Wage Inequality in the United Kingdom, 1975-99
AbstractThis paper uses micro data from the New Earnings Survey to document that cross-sectional wage inequality in the U.K., which rose sharply in the 1980s and continued to rise moderately through the mid-1990s, has remained essentially unchanged in the latter half of the 1990s. As in the U.S., changes in within-group inequality are shown to account for a substantial fraction of the rise in wage dispersion that has occurred over the last 25 years. However, shifts in the structure of employment – including changes in the occupational and industrial composition of aggregate employment – are also shown to have had important effects on the evolution of wage inequality. In addition, there has been a significant convergence of the wage distributions for men and women; this has had a stabilizing effect on the overall wage distribution.
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Bibliographic InfoPaper provided by Institute for the Study of Labor (IZA) in its series IZA Discussion Papers with number 510.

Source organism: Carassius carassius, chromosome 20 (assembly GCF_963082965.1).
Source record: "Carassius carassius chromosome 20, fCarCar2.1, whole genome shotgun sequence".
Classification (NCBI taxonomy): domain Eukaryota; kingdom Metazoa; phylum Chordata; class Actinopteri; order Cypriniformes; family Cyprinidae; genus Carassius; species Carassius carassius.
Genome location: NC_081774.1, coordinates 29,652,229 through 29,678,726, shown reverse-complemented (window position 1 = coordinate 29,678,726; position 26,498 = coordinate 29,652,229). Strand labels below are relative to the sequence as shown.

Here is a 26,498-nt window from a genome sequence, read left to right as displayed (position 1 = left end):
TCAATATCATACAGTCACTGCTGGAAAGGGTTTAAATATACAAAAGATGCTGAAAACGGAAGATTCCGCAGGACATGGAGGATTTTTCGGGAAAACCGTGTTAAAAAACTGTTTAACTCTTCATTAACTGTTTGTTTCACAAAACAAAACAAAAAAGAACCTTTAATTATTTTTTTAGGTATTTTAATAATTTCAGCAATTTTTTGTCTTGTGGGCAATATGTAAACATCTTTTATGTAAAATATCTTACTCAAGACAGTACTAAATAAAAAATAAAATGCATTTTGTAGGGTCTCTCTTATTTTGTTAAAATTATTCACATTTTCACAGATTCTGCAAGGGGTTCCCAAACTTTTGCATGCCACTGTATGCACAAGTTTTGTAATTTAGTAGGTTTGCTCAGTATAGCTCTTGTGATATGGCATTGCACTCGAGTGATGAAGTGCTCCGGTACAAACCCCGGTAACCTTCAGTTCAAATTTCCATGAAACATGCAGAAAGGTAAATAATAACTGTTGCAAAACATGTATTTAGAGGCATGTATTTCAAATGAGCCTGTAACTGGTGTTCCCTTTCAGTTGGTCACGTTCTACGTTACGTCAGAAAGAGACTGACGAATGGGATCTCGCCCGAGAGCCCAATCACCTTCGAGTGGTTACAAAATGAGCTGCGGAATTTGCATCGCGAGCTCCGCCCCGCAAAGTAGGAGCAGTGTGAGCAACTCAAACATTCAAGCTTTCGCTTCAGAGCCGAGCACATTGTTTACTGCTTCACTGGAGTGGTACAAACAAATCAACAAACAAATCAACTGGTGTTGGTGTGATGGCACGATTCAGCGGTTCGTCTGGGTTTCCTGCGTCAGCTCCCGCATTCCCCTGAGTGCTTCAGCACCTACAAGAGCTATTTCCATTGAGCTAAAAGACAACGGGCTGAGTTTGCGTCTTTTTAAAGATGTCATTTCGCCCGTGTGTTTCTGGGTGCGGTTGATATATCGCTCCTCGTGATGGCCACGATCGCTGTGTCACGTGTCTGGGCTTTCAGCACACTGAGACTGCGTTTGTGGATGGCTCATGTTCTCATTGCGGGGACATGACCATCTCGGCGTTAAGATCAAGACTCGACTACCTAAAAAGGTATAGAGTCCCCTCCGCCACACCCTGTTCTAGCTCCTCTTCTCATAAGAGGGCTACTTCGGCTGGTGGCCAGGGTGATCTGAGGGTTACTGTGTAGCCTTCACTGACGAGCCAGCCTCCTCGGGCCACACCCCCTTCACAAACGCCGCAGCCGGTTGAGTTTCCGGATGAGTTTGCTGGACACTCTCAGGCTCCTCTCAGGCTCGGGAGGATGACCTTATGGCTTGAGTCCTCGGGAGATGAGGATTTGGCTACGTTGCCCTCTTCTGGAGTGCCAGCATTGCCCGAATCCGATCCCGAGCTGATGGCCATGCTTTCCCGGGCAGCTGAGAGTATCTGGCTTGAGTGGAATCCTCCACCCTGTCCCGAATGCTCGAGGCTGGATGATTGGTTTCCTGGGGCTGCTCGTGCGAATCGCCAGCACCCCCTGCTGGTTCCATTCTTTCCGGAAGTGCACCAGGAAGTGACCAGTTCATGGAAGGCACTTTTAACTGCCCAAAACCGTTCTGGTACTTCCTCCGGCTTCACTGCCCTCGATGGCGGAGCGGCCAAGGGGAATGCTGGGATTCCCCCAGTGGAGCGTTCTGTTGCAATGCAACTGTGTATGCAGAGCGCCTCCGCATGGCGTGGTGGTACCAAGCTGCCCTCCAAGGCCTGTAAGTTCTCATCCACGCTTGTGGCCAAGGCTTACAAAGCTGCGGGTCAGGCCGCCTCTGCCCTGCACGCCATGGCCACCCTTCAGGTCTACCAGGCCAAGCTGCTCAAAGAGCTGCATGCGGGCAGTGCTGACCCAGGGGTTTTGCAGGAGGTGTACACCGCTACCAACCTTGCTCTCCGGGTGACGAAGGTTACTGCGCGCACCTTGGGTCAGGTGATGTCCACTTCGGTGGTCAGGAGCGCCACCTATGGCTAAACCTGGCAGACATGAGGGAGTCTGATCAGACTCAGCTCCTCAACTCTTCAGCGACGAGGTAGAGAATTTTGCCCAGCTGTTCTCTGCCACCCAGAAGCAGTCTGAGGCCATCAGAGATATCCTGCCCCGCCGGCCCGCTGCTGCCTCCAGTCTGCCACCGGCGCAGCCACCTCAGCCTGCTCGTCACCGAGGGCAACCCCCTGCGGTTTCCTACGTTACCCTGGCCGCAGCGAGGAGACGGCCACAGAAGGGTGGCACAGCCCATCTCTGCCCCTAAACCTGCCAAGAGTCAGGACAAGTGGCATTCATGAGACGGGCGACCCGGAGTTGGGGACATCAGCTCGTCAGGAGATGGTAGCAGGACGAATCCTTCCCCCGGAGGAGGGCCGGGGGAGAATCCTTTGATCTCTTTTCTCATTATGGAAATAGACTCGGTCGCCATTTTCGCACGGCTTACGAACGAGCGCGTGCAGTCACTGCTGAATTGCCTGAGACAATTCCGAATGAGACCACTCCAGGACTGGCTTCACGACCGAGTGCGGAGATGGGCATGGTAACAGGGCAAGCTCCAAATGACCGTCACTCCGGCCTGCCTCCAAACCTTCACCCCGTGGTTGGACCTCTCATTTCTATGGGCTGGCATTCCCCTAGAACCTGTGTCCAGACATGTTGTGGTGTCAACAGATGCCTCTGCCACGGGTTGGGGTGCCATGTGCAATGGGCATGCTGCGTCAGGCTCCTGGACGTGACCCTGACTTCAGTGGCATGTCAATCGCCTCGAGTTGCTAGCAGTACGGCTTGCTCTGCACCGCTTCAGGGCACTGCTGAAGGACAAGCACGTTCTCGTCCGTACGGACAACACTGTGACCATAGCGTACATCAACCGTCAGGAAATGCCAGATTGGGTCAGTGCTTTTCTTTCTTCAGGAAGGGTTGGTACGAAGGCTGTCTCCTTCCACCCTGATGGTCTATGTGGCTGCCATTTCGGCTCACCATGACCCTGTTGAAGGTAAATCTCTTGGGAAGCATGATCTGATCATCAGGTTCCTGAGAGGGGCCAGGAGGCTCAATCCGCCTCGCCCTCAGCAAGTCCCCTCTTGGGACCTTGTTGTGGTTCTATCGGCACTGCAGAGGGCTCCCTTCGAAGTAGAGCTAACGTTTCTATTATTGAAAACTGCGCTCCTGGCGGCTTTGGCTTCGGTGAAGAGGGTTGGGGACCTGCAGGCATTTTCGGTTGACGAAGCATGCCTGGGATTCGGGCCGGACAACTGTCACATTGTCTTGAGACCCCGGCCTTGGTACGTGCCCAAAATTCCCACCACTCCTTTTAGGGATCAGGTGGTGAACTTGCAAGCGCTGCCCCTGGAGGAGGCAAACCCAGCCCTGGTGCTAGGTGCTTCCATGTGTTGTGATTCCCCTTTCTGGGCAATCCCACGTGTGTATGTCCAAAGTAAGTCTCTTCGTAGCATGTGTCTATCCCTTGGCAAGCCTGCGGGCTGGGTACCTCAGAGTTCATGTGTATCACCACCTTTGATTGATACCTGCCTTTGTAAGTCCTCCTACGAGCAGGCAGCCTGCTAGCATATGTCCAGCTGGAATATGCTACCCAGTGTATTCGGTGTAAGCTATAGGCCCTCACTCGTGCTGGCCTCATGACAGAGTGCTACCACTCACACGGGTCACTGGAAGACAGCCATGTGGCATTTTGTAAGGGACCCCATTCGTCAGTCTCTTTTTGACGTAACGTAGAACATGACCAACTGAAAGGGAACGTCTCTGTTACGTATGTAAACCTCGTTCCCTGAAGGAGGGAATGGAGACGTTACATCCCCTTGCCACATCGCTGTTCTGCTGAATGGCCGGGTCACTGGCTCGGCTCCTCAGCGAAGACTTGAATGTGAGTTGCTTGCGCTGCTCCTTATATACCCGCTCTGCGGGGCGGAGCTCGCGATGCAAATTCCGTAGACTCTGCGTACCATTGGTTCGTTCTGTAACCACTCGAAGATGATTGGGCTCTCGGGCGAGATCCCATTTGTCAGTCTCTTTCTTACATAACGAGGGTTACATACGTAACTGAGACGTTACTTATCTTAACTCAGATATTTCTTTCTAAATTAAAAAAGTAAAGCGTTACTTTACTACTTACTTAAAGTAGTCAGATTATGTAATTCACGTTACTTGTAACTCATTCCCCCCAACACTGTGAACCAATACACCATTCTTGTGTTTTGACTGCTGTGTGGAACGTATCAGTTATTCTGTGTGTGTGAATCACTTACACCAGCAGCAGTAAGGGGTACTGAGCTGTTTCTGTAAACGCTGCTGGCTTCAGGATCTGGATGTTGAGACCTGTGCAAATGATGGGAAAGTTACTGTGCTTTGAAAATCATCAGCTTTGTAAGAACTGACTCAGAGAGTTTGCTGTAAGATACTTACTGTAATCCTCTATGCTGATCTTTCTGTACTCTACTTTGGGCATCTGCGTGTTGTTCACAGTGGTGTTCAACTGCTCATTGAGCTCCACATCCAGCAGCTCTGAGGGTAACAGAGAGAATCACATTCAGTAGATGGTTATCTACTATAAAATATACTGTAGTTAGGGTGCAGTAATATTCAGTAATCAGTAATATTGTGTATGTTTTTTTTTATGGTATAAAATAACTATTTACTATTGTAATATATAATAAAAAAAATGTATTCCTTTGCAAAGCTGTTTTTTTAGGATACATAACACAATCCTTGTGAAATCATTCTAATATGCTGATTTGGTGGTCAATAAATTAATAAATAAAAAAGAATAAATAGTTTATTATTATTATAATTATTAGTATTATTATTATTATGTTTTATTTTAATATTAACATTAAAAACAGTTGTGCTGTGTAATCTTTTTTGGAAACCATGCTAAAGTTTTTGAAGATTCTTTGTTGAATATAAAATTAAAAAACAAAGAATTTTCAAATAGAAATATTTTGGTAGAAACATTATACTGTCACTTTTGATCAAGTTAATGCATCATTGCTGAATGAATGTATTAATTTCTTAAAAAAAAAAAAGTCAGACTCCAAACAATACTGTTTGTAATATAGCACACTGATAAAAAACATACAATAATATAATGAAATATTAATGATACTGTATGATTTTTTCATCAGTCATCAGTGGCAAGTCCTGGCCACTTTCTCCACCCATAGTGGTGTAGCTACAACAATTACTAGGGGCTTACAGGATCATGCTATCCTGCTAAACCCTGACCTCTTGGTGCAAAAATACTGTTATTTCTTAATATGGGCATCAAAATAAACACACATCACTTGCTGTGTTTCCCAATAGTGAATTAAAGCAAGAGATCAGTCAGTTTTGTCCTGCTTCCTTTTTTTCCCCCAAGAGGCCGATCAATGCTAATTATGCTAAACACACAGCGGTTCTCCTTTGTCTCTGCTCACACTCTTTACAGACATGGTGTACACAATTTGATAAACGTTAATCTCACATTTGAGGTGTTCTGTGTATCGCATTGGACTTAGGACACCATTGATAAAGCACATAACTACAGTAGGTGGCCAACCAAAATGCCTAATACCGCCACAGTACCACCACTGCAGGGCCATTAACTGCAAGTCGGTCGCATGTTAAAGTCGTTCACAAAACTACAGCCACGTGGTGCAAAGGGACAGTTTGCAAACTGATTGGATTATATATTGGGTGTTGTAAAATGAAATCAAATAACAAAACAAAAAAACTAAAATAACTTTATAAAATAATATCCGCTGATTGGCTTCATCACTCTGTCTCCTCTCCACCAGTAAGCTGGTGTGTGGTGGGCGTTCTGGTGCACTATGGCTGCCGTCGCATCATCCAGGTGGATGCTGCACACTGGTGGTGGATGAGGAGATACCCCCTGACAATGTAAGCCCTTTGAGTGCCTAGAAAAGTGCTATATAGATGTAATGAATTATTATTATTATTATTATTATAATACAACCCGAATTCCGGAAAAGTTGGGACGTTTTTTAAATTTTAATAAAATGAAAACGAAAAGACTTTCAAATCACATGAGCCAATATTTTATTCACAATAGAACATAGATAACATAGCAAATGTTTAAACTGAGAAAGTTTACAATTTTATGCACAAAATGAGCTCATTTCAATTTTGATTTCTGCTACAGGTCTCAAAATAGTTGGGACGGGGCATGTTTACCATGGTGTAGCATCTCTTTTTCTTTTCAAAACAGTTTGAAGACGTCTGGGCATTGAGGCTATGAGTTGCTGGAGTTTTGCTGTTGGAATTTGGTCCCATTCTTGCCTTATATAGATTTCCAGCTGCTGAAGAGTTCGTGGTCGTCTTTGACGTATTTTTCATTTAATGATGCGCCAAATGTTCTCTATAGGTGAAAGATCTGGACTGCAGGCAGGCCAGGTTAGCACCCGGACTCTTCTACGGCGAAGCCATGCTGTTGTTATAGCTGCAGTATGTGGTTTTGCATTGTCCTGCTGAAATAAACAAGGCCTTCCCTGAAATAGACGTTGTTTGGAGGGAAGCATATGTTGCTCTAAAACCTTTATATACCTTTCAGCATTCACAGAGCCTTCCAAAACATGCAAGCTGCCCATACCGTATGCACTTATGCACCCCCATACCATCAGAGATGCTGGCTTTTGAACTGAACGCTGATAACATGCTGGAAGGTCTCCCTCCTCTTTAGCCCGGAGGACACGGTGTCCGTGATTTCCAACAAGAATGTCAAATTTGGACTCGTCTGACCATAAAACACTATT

Length: 34 pages
Date of creation: Jun 2002
Date of revision:
Publication status: published in: IMF Staff Papers, 2002, 49 (3), 339-362
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Other versions of this item:
- J31 - Labor and Demographic Economics - - Wages, Compensation, and Labor Costs - - - Wage Level and Structure; Wage Differentials
- E24 - Macroeconomics and Monetary Economics - - Consumption, Saving, Production, Employment, and Investment - - - Employment; Unemployment; Wages; Intergenerational Income Distribution
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